1965 Shelby Daytona Coupe - Mecum Monterey 2009
In 1963, Carroll Shelby's Cobra racecars had dominated almost every race on United States tarmac. This included overtaking the Ferrari GTO racecars at the 12 Hours of Sebring. However, the Cobra roadster could not compete with the mighty GTO when the races moved into the European battlegrounds.
You see, Mr. Shelby figured he could bolt a few ragtop covers atop the Cobras roof rails and then takeover the GT class at the 24 Hours of Le Mans. His strongest finish was seventh place (Ferrari finished in the top six).
Enter the 1964 Shelby Cobra Daytona: a sleek two-door coupe with a Cobra motor, reworked suspension and a swooping-controversial tail design. 23-year-old designer Peter Brock (a future legend and current automotive journalist) was given the task of designing the body and working out the aerodynamics. These tweaks would hopefully allow the Shelby team to compete with Ferrari.
With a completely new look and added suspension work, the Cobra Coupe was tested, tuned and sent back out to the racetracks.
The Daytona would go on to win the GT class at the 12 Hours of Sebring and more importantly, the 24 Hour of Le Mans in 1964where it even managed to lap a Ferrari GTO. It continued GT class domination into 1965 with seven wins, including the illustrious World Manufacturers Championship.
Only six of these unmistakable Daytona racecars were ever built between 1964 and 1965.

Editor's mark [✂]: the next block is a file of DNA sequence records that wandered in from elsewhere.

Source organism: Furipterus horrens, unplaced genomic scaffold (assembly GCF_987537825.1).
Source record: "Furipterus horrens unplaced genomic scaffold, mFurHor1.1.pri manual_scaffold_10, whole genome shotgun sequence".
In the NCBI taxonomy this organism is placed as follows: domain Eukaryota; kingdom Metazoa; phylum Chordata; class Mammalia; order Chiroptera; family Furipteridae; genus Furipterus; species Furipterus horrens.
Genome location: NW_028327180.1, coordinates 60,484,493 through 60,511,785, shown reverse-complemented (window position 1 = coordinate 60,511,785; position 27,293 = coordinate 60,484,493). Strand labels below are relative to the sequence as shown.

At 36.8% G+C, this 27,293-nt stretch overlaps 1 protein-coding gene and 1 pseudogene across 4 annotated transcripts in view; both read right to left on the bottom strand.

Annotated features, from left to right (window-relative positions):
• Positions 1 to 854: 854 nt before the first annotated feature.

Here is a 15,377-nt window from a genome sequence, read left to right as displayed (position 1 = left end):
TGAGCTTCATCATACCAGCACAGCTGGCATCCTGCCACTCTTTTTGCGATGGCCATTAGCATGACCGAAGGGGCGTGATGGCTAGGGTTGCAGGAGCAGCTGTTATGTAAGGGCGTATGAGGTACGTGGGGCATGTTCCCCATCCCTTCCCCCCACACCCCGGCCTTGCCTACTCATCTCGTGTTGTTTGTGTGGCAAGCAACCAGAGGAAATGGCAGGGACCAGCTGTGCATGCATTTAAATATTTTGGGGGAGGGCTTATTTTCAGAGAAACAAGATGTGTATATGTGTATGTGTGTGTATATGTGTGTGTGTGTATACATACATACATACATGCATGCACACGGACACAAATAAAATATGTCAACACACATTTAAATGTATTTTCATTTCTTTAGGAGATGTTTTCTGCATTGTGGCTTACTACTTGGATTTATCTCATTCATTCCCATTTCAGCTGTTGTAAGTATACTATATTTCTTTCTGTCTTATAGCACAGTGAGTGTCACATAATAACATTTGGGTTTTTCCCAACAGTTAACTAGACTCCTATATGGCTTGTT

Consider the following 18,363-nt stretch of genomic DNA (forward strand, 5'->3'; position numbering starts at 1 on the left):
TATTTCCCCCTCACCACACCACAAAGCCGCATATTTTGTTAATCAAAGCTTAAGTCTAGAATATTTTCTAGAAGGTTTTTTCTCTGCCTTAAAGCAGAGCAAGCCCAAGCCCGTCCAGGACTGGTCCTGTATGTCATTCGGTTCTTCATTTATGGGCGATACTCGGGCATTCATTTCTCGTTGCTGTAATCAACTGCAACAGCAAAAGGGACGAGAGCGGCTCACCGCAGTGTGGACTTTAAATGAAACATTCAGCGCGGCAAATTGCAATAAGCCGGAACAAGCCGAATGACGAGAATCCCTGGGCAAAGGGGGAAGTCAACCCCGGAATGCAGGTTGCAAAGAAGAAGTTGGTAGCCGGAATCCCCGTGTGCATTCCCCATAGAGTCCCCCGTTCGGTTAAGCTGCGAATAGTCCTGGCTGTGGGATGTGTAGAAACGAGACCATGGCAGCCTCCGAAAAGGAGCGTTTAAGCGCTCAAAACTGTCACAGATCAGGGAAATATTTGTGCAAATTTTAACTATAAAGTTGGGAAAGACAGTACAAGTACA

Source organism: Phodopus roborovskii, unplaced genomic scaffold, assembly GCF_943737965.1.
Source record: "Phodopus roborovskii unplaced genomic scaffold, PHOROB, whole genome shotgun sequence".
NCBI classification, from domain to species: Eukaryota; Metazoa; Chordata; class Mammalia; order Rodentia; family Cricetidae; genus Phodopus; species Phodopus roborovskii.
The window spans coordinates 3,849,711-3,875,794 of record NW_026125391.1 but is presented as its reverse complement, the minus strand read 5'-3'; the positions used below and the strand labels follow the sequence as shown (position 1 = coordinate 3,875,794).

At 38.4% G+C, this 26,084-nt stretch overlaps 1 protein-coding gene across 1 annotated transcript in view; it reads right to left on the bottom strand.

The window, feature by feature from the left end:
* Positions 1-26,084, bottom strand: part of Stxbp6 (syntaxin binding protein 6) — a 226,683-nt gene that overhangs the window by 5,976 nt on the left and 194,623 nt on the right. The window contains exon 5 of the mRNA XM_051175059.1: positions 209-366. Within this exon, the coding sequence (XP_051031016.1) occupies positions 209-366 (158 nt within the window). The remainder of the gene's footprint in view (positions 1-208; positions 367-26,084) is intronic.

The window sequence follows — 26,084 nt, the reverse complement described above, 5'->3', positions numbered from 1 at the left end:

Carroll Shelby returned to the United States with an airplane full of used but legendary Daytona race mules. He managed to unload them in Los Angeles, where they were sold to the public for $5,000 per car.
Today, the Shelby Daytona Coupes are passed around from auction to auction between classic car collectors (and drivers). They generally sell in the measly $4,000,000-$6,000,000 range.
In August 2009, the Daytona car that clinched the 1965 Manufactures Championship for Shelby was brought to the inaugural Mecum Auction in Monterey.
It sold for $7.25 million, the record auction price for any American car in history.
These days, the term Ferrari-killer is too often thrown around the industry when a new supercar hits the scene. The Daytona Coupe is the originator of this title. Its iconic styling and story will forever be told to underdog racecar drivers and racing teams.